In our due-process review of the sufficiency of the evidence to support a conviction, we view all of the evidence in the light most favorable to the verdict to determine whether any rational trier of fact could have found the essential elements of the crime beyond a reasonable doubt. Jackson v. Virginia, 443 U.S. 307, 319, 99 S. Ct. 2781, 2789 (1979). We must consider all the evidence admitted at trial, even if improperly admitted, when performing a sufficiency review. Thomas v. State, 444 S.W.3d 4, 8 (Tex. Crim. App. 2014); Moff v. State, 131 S.W.3d 485, 489-90 (Tex. Crim. App. 2004).

The trier of fact is the sole judge of the weight and credibility of the evidence. See Tex. Code Crim. Proc. Ann. art. 38.04 (West 1979); Dobbs v. State, 434 S.W.3d 166, 170 (Tex. Crim. App. 2014). Thus, when performing an evidentiary sufficiency review, we may not re-evaluate the weight and credibility of the evidence and substitute our judgment for that of the factfinder. See Montgomery v. State, 369 S.W.3d 188, 192 (Tex. Crim. App. 2012). Instead, we determine whether the necessary inferences are reasonable based upon the cumulative force of the evidence when viewed in the light most favorable to the verdict. Murray v. State, 457 S.W.3d 446, 448 (Tex. Crim. App.), cert. denied, 136 S. Ct. 198 (2015). We must presume that the fact-finder resolved any conflicting inferences in favor of the verdict and defer to that resolution. Id. at 448-49.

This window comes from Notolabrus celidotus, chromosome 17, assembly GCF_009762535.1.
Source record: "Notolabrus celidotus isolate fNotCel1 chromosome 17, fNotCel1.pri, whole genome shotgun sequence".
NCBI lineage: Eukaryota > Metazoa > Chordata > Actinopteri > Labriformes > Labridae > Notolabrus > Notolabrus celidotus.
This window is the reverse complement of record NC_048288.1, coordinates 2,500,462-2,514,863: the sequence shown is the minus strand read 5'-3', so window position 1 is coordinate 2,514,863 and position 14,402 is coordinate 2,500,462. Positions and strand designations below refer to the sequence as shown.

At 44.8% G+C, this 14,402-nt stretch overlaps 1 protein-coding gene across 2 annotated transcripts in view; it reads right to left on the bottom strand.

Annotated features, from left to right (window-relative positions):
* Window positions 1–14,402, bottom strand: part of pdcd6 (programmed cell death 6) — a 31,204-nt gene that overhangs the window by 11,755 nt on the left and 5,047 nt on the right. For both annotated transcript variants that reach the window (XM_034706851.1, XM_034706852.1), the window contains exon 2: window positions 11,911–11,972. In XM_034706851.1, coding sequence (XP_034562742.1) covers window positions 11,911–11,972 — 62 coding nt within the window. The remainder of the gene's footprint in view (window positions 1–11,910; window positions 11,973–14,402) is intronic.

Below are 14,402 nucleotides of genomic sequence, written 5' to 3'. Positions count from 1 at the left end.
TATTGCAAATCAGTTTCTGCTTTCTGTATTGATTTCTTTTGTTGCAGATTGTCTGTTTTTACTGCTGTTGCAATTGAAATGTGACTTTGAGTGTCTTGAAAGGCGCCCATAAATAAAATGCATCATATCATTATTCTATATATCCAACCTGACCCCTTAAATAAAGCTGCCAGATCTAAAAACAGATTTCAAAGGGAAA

In his first point, Stewart contends that the evidence is legally insufficient to prove either that he caused the deaths of Najib, Hanane, and Nour or that he was intoxicated at the time of the accident.